DEERE IN THE HEADLIGHTS: CBS earned a 1.6 rating and 2.3 million viewers for coverage of last week's final round of the PGA Tour John Deere Classic, up 33% and 29%, respectively, from a 1.2 rating and 1.8 million viewers for the final round last year.
STREET PERFORMER: Versus averaged 521,000 viewers for last Sunday's Izod IndyCar Series Honda Indy Toronto, marking the network's second most-viewed race in three seasons of broadcasting IndyCar. The most-viewed race remains this year's June 11 Firestone Twins 275s from Texas Motor Speedway, which averaged 525,000 viewers.
The chart below lists final Nielsen ratings from recent sports telecasts. All ratings listed are U.S. ratings.
TELECASTDATENETTIME (ET)RAT.VIEWERS (000) Soccer: Copa America: Chile-Mexico7/4Univision8:20-10:45pm1.84,032 Soccer: Copa America: Peru-Mexico7/8Univision819-10:39pm1.73,411 MLB: (regional)7/9Fox4:08-7:19pm1.92,863 PGA Tour: John Deere Classic:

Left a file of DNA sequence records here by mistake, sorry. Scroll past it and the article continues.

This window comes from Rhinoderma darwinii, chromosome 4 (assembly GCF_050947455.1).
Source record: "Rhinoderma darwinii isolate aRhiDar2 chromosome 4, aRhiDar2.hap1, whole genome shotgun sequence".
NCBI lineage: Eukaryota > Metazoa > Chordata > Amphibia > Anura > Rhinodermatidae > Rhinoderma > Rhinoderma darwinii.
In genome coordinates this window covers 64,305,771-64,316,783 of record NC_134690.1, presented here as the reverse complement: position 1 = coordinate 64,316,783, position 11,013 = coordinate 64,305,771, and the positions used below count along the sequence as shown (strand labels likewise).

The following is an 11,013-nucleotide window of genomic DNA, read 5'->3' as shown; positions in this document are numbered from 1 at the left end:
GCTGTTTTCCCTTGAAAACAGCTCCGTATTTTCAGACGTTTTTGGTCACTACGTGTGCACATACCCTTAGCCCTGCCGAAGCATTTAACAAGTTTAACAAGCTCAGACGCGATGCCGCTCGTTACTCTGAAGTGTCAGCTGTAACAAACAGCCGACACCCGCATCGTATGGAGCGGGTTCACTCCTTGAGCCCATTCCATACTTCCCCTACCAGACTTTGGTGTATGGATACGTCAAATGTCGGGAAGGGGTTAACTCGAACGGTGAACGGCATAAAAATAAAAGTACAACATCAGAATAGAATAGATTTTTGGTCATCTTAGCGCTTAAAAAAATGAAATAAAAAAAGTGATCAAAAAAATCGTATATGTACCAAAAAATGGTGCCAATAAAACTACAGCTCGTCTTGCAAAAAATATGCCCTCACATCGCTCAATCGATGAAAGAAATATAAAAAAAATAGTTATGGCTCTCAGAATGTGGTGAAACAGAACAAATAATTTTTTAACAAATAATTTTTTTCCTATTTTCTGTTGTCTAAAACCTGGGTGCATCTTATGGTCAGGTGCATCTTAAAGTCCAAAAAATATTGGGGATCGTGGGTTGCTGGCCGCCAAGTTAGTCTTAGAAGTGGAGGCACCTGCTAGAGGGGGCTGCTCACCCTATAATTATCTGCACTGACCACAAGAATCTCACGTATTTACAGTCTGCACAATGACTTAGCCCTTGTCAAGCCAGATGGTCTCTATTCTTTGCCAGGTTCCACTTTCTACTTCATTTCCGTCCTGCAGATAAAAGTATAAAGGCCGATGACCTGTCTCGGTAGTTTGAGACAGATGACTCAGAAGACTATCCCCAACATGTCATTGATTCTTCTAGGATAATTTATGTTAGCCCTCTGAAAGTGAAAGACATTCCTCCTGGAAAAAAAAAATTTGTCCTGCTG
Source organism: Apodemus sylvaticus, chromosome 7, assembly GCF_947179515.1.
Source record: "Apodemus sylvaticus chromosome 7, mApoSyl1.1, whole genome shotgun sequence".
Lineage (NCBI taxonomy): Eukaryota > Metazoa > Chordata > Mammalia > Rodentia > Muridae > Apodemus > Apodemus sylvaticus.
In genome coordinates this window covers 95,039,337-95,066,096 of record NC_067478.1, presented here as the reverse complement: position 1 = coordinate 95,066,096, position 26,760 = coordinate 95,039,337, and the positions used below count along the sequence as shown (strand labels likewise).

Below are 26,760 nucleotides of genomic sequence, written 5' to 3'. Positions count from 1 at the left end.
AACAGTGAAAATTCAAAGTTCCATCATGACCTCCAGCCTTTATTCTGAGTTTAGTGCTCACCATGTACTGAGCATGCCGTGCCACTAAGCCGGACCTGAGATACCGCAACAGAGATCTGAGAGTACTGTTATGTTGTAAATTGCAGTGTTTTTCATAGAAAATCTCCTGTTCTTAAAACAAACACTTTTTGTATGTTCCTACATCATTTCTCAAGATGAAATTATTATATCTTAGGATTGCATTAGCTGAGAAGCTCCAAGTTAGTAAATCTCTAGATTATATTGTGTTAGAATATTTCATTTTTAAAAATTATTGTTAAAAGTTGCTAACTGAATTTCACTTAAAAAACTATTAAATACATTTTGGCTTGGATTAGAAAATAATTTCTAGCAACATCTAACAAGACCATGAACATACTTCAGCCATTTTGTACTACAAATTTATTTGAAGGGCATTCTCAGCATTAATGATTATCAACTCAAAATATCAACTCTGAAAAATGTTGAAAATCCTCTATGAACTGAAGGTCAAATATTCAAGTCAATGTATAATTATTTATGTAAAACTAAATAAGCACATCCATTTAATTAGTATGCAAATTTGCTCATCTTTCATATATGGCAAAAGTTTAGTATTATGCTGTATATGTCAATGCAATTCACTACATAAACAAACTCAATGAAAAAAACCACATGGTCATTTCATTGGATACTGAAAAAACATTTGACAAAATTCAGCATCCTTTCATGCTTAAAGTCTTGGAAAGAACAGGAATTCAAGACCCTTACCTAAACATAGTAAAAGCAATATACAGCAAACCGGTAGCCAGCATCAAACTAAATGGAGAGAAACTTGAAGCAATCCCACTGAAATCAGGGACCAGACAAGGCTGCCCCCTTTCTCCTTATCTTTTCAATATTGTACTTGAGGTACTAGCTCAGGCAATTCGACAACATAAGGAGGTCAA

Golf: U.S. Women's Open:
Final Round (bonus)*7/10NBC8:00-10:00pm1.31,892
Soccer: Copa America:
PGA Tour: John Deere Classic:
Soccer: Copa America:
Soccer: Copa America: Uruguay-Peru7/4Telefutura6:00-8:30pm0.61,279 Soccer: Copa America:
Golf: U.S. Women's Open:
F1: Santander British GP7/10Fox12:00-1:49pm0.71,116 Soccer: Copa America:
Soccer: Copa America:
Golf: U.S. Women's Open:
Soccer: Copa America:
U.S. Open of Surfing (taped)7/9CBS1:00-2:00pm0.5665 "ESPN Sports Saturday"7/9ABC4:00-6:00pm0.5n/a
NOTE: * = Final round finished on Monday due to weather delays.
TELECASTDATENETTIME (ET)RAT.VIEWERS (000) NASCAR Sprint Cup:
Quaker State 400 (Kentucky)7/9TNT7:29-10:49pm3.04,968
FIFA Women's World Cup
FIFA Under-17 World Cup Final:
MLB: Mets-Giants7/10ESPN7:59-11:04pm1.31,972 Nathan's Famous Hot Dog
NASCAR Nationwide Series:
Feed The Children 300 (Kentucky)7/8ESPN7:30-10:20pm1.01,586
FIFA Women's World Cup
FIFA Women's World Cup
FIFA Women's World Cup:
Boxing: Light Middleweights:
Paul Williams d. Erislandy Lara7/9HBO11:17pm-12:05am0.71,116